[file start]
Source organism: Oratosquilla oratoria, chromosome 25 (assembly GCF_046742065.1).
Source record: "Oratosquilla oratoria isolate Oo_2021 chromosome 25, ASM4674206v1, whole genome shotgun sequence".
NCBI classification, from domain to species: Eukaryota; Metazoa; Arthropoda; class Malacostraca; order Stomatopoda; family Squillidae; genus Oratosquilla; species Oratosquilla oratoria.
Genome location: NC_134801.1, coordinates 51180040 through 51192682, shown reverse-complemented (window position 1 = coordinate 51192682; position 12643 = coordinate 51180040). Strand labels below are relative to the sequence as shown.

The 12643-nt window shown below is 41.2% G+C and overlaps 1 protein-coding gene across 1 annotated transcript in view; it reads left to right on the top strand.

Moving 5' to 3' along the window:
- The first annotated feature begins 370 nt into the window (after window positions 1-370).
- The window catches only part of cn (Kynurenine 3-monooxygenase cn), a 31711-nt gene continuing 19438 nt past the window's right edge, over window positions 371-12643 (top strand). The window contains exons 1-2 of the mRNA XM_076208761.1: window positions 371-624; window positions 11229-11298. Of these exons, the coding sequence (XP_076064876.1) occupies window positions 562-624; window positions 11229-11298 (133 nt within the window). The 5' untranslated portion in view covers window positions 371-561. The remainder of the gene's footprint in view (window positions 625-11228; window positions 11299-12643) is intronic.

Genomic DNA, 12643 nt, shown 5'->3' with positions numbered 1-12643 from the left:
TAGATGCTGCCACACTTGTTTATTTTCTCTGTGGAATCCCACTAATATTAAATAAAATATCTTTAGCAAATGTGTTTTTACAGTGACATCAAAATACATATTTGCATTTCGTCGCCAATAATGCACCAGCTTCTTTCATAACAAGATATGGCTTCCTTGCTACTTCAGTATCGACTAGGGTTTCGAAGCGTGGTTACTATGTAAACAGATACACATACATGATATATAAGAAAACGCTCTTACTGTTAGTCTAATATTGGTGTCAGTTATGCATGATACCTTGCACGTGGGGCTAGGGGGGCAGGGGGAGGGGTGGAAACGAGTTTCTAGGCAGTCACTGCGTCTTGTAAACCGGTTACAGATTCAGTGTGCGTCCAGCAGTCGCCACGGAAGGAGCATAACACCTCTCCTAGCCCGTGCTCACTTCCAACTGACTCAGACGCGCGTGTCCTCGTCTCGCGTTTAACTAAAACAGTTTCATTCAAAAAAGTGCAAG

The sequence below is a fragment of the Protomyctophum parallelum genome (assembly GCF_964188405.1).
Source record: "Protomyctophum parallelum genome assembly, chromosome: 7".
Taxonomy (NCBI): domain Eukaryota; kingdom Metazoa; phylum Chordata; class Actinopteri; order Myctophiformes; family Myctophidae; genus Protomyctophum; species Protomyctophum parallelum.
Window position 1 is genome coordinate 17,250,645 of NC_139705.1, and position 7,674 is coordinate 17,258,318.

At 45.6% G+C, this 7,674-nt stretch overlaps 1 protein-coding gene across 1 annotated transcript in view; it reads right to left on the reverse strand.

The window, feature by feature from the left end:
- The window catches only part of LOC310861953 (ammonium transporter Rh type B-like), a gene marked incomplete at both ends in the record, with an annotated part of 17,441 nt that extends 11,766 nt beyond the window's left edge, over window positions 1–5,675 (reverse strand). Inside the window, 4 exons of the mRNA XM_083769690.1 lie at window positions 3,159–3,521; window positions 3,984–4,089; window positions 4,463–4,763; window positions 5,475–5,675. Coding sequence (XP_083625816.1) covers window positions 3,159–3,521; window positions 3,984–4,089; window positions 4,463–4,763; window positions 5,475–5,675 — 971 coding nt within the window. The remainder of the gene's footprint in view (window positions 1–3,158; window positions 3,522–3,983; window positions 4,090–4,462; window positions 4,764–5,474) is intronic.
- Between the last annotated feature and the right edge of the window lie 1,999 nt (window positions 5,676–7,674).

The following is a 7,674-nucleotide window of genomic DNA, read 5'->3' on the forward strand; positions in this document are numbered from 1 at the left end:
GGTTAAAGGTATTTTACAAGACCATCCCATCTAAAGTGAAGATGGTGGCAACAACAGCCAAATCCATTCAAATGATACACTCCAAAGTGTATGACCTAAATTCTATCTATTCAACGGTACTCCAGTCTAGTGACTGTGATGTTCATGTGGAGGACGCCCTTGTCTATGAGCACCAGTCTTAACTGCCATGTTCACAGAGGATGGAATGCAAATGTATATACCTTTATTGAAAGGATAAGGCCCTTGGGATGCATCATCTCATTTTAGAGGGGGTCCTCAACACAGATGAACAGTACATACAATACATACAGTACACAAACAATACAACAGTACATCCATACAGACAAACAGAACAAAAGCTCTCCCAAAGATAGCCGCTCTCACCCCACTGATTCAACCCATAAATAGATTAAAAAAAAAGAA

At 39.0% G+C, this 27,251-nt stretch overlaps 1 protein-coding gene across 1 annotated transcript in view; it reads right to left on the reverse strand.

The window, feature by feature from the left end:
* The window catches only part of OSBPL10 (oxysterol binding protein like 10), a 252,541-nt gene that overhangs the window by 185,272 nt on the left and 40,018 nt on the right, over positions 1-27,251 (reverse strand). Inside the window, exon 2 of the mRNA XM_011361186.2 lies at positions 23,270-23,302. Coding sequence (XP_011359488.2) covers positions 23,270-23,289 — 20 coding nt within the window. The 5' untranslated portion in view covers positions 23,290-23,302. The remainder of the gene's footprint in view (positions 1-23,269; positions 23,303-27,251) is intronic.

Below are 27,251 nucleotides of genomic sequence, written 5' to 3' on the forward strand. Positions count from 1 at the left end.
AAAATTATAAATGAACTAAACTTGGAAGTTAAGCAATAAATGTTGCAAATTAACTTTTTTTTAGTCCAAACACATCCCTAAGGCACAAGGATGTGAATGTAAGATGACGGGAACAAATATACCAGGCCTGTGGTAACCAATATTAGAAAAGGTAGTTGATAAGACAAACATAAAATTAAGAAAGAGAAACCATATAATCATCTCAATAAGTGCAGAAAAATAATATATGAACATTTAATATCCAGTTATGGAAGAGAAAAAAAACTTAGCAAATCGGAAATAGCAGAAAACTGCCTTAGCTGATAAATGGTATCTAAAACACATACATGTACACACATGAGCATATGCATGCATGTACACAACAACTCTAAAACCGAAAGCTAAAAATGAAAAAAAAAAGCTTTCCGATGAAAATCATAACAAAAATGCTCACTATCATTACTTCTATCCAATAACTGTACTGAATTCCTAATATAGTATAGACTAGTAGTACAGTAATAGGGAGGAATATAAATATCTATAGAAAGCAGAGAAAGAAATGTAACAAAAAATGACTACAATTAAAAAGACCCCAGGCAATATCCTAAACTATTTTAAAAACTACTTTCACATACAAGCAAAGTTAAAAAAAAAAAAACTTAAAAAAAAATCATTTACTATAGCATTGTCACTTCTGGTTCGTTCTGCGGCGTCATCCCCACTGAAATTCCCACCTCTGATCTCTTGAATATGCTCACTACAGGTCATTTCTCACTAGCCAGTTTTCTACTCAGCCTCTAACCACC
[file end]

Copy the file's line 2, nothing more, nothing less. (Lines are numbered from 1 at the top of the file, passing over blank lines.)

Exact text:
Source record: "Oratosquilla oratoria isolate Oo_2021 chromosome 25, ASM4674206v1, whole genome shotgun sequence".